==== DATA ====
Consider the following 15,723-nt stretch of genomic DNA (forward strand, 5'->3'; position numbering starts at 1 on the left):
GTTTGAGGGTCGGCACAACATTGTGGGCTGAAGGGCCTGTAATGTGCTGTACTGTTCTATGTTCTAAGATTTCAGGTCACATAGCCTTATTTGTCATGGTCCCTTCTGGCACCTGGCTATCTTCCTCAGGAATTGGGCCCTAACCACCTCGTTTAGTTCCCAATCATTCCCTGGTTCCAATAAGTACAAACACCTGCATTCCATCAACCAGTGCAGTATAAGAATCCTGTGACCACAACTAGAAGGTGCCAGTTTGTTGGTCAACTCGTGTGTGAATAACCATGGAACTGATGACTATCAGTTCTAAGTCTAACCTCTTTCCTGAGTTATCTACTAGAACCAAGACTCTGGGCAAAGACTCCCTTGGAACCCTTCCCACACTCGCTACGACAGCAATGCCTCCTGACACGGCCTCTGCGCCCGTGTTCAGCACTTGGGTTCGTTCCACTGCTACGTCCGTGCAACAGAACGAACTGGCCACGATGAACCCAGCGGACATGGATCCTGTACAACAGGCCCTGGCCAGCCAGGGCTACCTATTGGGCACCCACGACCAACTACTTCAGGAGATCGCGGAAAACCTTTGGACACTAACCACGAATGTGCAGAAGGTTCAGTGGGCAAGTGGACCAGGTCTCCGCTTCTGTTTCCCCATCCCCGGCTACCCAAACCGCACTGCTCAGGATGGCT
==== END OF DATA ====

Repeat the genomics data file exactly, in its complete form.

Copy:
Consider the following 15,723-nt stretch of genomic DNA (forward strand, 5'->3'; position numbering starts at 1 on the left):
GTTTGAGGGTCGGCACAACATTGTGGGCTGAAGGGCCTGTAATGTGCTGTACTGTTCTATGTTCTAAGATTTCAGGTCACATAGCCTTATTTGTCATGGTCCCTTCTGGCACCTGGCTATCTTCCTCAGGAATTGGGCCCTAACCACCTCGTTTAGTTCCCAATCATTCCCTGGTTCCAATAAGTACAAACACCTGCATTCCATCAACCAGTGCAGTATAAGAATCCTGTGACCACAACTAGAAGGTGCCAGTTTGTTGGTCAACTCGTGTGTGAATAACCATGGAACTGATGACTATCAGTTCTAAGTCTAACCTCTTTCCTGAGTTATCTACTAGAACCAAGACTCTGGGCAAAGACTCCCTTGGAACCCTTCCCACACTCGCTACGACAGCAATGCCTCCTGACACGGCCTCTGCGCCCGTGTTCAGCACTTGGGTTCGTTCCACTGCTACGTCCGTGCAACAGAACGAACTGGCCACGATGAACCCAGCGGACATGGATCCTGTACAACAGGCCCTGGCCAGCCAGGGCTACCTATTGGGCACCCACGACCAACTACTTCAGGAGATCGCGGAAAACCTTTGGACACTAACCACGAATGTGCAGAAGGTTCAGTGGGCAAGTGGACCAGGTCTCCGCTTCTGTTTCCCCATCCCCGGCTACCCAAACCGCACTGCTCAGGATGGCT